Appleton Museum of Art brings back programs

Ocala’s renowned museum is again offering summer camps and other popular activities.


In this file photo, Maritza Jauregui teaches students how to sketch and visualize shapes as she teaches the Art Explorations class at the Appleton Museum of Art on East Silver Springs Boulevard in Ocala, Fla. on Wednesday, Jan. 5, 2022. [Bruce Ackerman/Ocala Gazette] 2022.

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Posted July 1, 2022 | By Kenneth Witkowich
Correspondent

The Appleton Museum of Art is back to offering summer activities and programs at full capacity after two years of limited operations due to the pandemic.

“This summer we are actually opening up our art camps again, so we are able to allow the community in,” said James Dickins, coordinator of finance services.

The museum is offering in-person, one- to two-week camps through July 29. The camps are recommended for ages 4 and up and the remaining themes include artists inspired by food, clay and pottery, pop art, meet the artist, fashion and more.

Dickins said the museum also has new exhibits and partnerships, notably “Finding Beauty: A Collaborative Exhibition with Ocala Civic Theatre” and a recently acquired collection from the now-closed Foosaner Art Museum of the Florida Institute of Technology.

As well as including new exhibits, “We are focusing a lot on preserving our current collection,” Dickins said.

The Appleton’s current collection includes a European section with artworks from the Romantic, Post-Romantic and Orientalism movements as well as a section where Florida artists’ works are on display. The museum has permanent collections of equine, Asian, African, maritime, modern and Pre-Colombian artworks.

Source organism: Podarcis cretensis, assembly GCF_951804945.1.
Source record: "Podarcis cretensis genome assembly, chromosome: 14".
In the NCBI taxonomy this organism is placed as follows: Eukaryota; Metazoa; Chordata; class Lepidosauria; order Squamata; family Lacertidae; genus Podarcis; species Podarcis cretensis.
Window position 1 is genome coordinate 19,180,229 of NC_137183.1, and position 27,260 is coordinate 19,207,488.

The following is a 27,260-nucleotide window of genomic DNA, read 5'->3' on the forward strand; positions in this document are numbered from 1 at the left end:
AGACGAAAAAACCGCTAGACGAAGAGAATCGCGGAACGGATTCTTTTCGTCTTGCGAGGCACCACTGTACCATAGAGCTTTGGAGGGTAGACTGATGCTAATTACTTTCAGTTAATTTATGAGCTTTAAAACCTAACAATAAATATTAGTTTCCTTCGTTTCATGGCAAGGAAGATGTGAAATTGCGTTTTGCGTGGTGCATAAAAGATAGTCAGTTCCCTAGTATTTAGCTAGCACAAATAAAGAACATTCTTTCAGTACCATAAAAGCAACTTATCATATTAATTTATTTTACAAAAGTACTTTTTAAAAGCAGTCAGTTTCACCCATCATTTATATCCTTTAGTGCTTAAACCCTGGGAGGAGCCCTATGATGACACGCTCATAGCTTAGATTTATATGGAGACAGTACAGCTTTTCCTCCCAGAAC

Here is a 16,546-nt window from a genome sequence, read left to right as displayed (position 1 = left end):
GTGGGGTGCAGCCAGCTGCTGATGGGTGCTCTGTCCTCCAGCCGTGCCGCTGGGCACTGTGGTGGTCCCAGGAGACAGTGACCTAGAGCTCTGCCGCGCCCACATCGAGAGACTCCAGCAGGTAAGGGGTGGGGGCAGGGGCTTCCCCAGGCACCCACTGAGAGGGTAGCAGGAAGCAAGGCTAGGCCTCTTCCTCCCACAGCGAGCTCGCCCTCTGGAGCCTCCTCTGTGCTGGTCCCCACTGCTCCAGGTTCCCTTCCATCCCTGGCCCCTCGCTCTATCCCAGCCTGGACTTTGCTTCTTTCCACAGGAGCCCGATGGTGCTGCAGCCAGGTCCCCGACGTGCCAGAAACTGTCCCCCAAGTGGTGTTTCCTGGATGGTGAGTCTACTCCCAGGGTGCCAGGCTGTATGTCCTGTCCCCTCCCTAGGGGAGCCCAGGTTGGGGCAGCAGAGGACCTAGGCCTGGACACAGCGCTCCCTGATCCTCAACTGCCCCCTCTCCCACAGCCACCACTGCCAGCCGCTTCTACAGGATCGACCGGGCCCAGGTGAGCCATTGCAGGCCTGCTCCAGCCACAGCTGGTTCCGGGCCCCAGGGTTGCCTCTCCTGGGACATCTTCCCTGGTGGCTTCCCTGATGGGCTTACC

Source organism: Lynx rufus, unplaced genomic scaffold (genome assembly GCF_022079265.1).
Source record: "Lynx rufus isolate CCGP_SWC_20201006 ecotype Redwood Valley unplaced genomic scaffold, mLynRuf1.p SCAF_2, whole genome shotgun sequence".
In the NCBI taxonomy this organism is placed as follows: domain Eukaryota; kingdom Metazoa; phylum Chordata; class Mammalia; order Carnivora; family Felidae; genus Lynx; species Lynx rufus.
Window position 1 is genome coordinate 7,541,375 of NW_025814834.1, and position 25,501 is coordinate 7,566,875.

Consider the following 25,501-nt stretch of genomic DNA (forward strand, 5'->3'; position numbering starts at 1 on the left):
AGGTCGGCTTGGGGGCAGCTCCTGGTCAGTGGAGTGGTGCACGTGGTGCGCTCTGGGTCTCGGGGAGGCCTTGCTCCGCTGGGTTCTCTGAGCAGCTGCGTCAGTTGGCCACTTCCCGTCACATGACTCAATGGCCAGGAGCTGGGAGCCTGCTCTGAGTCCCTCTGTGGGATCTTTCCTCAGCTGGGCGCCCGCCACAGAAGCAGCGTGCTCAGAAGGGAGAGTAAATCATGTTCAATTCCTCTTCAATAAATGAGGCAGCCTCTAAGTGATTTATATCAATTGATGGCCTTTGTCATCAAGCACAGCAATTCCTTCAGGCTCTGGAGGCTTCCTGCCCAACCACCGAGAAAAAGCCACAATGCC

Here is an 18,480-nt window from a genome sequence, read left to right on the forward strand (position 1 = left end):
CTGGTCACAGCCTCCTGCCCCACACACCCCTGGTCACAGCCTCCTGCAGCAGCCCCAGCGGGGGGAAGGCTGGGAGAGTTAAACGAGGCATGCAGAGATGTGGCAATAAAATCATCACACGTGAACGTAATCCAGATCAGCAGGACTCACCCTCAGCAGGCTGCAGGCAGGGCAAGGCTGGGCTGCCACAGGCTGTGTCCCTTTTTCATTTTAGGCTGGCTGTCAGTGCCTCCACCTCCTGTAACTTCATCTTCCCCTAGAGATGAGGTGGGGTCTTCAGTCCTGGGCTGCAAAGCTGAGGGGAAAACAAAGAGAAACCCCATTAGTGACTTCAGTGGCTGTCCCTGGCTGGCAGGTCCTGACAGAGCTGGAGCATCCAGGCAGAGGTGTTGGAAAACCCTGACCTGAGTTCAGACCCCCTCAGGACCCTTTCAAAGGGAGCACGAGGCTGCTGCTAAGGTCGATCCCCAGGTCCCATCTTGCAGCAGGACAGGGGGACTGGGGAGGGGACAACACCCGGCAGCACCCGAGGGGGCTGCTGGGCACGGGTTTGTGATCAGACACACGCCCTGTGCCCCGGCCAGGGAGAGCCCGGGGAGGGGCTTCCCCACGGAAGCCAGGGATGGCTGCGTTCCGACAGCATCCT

Dickins said the Appleton’s collections are valued at more than $25 million and include over 10,000 individual pieces of art.

Dickins said there is a strong sense of community at the Appleton, especially over the last two years when it was shut down or operating at limited capacity. To help maintain that connection, museum officials filmed educational videos about art and the museum for Marion County instructors and students who were forced to study at home because of COVID-19. Educational and instructional videos and online resources are available on the museum’s website and the Appleton also has a mobile app that is free to download. Dickins said this was a key way to keep the community engaged.

Collen Harper, manager of membership and events at the Appleton, said the museum was completely closed for eight months. It partially reopened in October 2020 with public health measures like mask requirements and limitations on the number of guests, social distancing markers on the floors and hand sanitizers throughout the museum, which remained in place for the next year.

While the venue was closed, Harper said, people would still renew their memberships and support the museum, even though they could not enjoy the benefits. But when the museum got back to pre-pandemic operating hours, membership numbers came back in full force, she noted.

Hand sanitizer stations are still located throughout the museum and masks are available for those who want to wear them. Harper said it is easy to maintain social distancing while enjoying the museum.

The museum is open Tuesday through Saturday 10 a.m. to 5 p.m. and Sunday noon to 5 p.m. To learn more, visit appletonmuseum.org.